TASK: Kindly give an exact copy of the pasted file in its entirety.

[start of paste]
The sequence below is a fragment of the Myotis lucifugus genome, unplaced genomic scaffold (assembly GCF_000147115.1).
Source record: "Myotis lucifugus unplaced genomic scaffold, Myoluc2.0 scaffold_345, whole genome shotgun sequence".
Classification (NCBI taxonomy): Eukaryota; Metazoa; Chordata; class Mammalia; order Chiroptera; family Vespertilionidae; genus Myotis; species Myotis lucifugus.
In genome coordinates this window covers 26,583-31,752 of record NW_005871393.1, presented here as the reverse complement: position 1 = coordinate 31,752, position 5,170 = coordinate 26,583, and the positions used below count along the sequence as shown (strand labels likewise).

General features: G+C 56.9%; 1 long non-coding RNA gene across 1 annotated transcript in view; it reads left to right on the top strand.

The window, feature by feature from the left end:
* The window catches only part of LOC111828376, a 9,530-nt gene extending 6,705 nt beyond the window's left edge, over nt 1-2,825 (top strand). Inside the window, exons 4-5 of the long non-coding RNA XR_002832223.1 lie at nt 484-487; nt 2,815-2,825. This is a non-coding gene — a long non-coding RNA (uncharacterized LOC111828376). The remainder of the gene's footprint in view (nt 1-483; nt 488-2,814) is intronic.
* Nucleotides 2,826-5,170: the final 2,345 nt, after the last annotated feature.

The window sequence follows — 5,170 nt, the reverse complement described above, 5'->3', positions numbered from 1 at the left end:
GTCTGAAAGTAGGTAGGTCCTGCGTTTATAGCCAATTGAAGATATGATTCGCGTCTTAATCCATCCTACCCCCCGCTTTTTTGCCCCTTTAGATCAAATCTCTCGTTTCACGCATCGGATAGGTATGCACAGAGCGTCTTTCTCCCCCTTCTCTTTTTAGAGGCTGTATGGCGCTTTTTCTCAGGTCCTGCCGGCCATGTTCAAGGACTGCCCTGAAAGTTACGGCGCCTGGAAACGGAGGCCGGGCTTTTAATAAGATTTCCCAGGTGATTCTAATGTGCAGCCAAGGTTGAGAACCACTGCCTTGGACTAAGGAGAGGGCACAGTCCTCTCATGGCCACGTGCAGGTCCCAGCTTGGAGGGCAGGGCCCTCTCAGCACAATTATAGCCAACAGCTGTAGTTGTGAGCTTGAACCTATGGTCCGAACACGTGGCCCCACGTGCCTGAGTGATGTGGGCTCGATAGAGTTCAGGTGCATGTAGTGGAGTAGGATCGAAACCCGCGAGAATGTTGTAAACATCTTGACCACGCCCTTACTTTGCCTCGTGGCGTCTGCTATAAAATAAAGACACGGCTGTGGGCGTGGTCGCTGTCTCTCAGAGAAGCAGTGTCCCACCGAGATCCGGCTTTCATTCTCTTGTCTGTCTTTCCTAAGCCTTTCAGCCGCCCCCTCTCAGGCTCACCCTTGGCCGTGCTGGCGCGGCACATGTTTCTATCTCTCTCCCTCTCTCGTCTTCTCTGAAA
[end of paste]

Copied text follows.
The sequence below is a fragment of the Myotis lucifugus genome, unplaced genomic scaffold (assembly GCF_000147115.1).
Source record: "Myotis lucifugus unplaced genomic scaffold, Myoluc2.0 scaffold_345, whole genome shotgun sequence".
Classification (NCBI taxonomy): Eukaryota; Metazoa; Chordata; class Mammalia; order Chiroptera; family Vespertilionidae; genus Myotis; species Myotis lucifugus.
In genome coordinates this window covers 26,583-31,752 of record NW_005871393.1, presented here as the reverse complement: position 1 = coordinate 31,752, position 5,170 = coordinate 26,583, and the positions used below count along the sequence as shown (strand labels likewise).

General features: G+C 56.9%; 1 long non-coding RNA gene across 1 annotated transcript in view; it reads left to right on the top strand.

The window, feature by feature from the left end:
* The window catches only part of LOC111828376, a 9,530-nt gene extending 6,705 nt beyond the window's left edge, over nt 1-2,825 (top strand). Inside the window, exons 4-5 of the long non-coding RNA XR_002832223.1 lie at nt 484-487; nt 2,815-2,825. This is a non-coding gene — a long non-coding RNA (uncharacterized LOC111828376). The remainder of the gene's footprint in view (nt 1-483; nt 488-2,814) is intronic.
* Nucleotides 2,826-5,170: the final 2,345 nt, after the last annotated feature.

The window sequence follows — 5,170 nt, the reverse complement described above, 5'->3', positions numbered from 1 at the left end:
GTCTGAAAGTAGGTAGGTCCTGCGTTTATAGCCAATTGAAGATATGATTCGCGTCTTAATCCATCCTACCCCCCGCTTTTTTGCCCCTTTAGATCAAATCTCTCGTTTCACGCATCGGATAGGTATGCACAGAGCGTCTTTCTCCCCCTTCTCTTTTTAGAGGCTGTATGGCGCTTTTTCTCAGGTCCTGCCGGCCATGTTCAAGGACTGCCCTGAAAGTTACGGCGCCTGGAAACGGAGGCCGGGCTTTTAATAAGATTTCCCAGGTGATTCTAATGTGCAGCCAAGGTTGAGAACCACTGCCTTGGACTAAGGAGAGGGCACAGTCCTCTCATGGCCACGTGCAGGTCCCAGCTTGGAGGGCAGGGCCCTCTCAGCACAATTATAGCCAACAGCTGTAGTTGTGAGCTTGAACCTATGGTCCGAACACGTGGCCCCACGTGCCTGAGTGATGTGGGCTCGATAGAGTTCAGGTGCATGTAGTGGAGTAGGATCGAAACCCGCGAGAATGTTGTAAACATCTTGACCACGCCCTTACTTTGCCTCGTGGCGTCTGCTATAAAATAAAGACACGGCTGTGGGCGTGGTCGCTGTCTCTCAGAGAAGCAGTGTCCCACCGAGATCCGGCTTTCATTCTCTTGTCTGTCTTTCCTAAGCCTTTCAGCCGCCCCCTCTCAGGCTCACCCTTGGCCGTGCTGGCGCGGCACATGTTTCTATCTCTCTCCCTCTCTCGTCTTCTCTGAAA